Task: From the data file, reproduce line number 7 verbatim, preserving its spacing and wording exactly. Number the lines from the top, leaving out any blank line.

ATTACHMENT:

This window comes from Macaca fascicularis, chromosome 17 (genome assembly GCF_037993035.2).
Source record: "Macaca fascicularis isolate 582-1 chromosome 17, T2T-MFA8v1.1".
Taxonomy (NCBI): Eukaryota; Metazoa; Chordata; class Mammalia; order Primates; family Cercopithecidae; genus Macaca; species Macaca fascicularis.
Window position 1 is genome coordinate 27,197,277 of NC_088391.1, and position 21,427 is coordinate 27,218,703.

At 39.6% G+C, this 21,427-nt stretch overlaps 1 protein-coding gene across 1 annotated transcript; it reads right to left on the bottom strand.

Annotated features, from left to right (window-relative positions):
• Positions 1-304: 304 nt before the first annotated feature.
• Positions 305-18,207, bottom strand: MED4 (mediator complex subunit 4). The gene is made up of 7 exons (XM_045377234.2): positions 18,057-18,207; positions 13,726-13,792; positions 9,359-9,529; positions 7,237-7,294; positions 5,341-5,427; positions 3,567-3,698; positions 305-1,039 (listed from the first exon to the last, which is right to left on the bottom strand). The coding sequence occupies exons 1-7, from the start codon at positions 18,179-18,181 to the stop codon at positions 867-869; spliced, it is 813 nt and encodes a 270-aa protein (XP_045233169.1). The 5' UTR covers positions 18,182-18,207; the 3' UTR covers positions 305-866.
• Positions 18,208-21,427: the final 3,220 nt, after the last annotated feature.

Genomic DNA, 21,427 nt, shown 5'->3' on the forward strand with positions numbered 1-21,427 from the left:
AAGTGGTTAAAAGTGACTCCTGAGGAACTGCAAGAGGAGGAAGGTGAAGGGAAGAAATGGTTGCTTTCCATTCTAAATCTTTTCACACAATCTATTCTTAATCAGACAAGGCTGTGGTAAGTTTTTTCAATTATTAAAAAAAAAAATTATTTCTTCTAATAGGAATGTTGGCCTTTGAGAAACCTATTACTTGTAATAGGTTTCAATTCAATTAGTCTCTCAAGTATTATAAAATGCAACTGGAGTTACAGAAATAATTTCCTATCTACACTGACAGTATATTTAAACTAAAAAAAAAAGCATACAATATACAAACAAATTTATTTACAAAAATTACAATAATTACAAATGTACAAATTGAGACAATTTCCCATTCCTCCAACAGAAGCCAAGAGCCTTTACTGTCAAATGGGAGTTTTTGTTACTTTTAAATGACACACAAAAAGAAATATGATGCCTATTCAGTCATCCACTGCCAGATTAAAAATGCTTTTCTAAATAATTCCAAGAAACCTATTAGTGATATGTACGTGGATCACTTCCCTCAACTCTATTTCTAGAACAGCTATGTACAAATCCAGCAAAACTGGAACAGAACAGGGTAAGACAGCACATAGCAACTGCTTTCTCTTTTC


• Positions 1-304: 304 nt before the first annotated feature.